On Monday in Irving, Texas, 14-year-old Ahmed Mohamed came to school with a digital clock he had built. He showed his Engineering teacher, who told him not to show it to other teachers. In English class the clock beeped and the teacher asked what it was. He showed her and she confiscated it.
Sometime later that day, Ahmed was called to the principal’s office, where he was questioned by police, arrested, and taken out of school in handcuffs. He was not allowed to call his parents.
They thought it was a bomb: 9th-grader arrested after bringing a home-built clock to school
I’m going to keep this post focused on the part that happened at school and the school’s reaction. You can read the rest — the charges have been dropped but the school suspended him for three days. You probably know about the huge social media reaction towards this story, including being invited to the White House by President Obama.
Personally, I think there is a racial and Islamophobic component to the reaction, most likely compounded by a climate of Muslim-bashing in the city led by the mayor. But even if that were not the case, I think there is much to learn about treating students.
So, what’s the lesson here? How would your school react?
You can’t really fault people for looking at this device and wondering about it. It does look like a “movie bomb” (as one of the police officers called it). Is everyone supposed to be an expert in what a bomb might look like? By the way, the photos make it look like a briefcase-sized device, but it’s actually a pencil case, about 6 inches wide. (You Be the Judge: Does This Look Like a Clock or a Bomb?)
Nobody wants to be the person on the news being asked, “Why didn’t you do anything?” after some disaster happens. “He seemed like such a nice boy” is not going to fly. In the wake of the Boston Marathon bombings and too many school shootings, people are more aware than ever that bad things can happen when you least expect it.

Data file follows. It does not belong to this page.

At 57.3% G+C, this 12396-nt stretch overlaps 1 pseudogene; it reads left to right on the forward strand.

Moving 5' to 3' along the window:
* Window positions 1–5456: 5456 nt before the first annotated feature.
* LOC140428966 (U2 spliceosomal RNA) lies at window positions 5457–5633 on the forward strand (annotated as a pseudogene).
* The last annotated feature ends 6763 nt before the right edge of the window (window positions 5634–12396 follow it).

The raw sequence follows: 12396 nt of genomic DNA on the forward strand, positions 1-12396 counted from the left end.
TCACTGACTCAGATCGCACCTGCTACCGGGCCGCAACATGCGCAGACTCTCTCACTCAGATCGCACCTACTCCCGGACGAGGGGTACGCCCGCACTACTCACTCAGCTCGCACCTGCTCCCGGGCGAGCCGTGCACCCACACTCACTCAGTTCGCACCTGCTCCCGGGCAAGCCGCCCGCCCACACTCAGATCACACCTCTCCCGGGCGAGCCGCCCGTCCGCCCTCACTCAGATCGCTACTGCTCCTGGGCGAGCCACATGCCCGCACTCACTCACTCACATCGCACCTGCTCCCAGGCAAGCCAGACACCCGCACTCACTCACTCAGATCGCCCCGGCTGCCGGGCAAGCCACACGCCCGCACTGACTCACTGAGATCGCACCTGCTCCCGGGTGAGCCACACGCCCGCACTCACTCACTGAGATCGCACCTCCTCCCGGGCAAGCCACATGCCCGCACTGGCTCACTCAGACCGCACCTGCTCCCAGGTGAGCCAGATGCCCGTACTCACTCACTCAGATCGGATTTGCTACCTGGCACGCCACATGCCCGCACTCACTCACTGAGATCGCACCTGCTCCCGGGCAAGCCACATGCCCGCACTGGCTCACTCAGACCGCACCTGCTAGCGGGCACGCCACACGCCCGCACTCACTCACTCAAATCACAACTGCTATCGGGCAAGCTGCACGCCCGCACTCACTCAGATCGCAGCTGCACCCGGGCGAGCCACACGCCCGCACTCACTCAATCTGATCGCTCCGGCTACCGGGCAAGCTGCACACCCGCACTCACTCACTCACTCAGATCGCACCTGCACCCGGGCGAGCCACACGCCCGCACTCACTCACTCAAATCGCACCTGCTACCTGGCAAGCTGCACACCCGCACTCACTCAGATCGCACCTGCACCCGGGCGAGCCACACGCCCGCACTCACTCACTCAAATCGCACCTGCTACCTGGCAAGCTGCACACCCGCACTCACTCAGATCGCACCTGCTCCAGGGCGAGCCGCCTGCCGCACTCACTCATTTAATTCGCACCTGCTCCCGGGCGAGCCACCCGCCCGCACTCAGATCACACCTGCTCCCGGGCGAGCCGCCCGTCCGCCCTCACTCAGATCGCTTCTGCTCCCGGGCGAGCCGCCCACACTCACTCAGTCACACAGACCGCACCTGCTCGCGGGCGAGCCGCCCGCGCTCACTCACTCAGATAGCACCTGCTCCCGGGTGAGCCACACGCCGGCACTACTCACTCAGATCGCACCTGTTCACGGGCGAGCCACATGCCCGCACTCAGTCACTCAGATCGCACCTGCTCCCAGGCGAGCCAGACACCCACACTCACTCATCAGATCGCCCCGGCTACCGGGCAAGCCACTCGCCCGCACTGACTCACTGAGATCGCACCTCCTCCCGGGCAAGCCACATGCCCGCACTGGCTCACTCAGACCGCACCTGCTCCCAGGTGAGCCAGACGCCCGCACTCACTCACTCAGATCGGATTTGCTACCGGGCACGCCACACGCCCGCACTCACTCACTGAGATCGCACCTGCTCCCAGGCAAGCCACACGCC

But the point of everyone being “on alert” for “suspicious activity” is lost when no one really knows what that looks like or what they should do when they see something. It leaves people open to speculating based more on fear and half-truths than on reality. Little brown boys become terrorists and criminals when imaginations run wild and imagine “what if” instead of dealing with the facts (and the child) in front of them.
A couple of initial points:
- If the Engineering teacher thought that the device was suspicious looking enough to tell Ahmed to not show it to teachers, then he or she probably should have taken it at that point. Of course, hindsight is 20/20.
- It’s certainly possible that the English teacher thought it was a bomb. However, if you think something is a bomb, do you hold out your hands and say, “give it to me” and put it in your desk drawer?
This, I think, is the point where the “bomb” stopped being important and the criminalizing of Ahmed started. If you have a “bomb” that you are really worried about, you call the police who bring the bomb squad. Irving is a major metropolitan area near the Dallas Fort Worth airport. There are people who know what a bomb looks like, and can deal with real ones.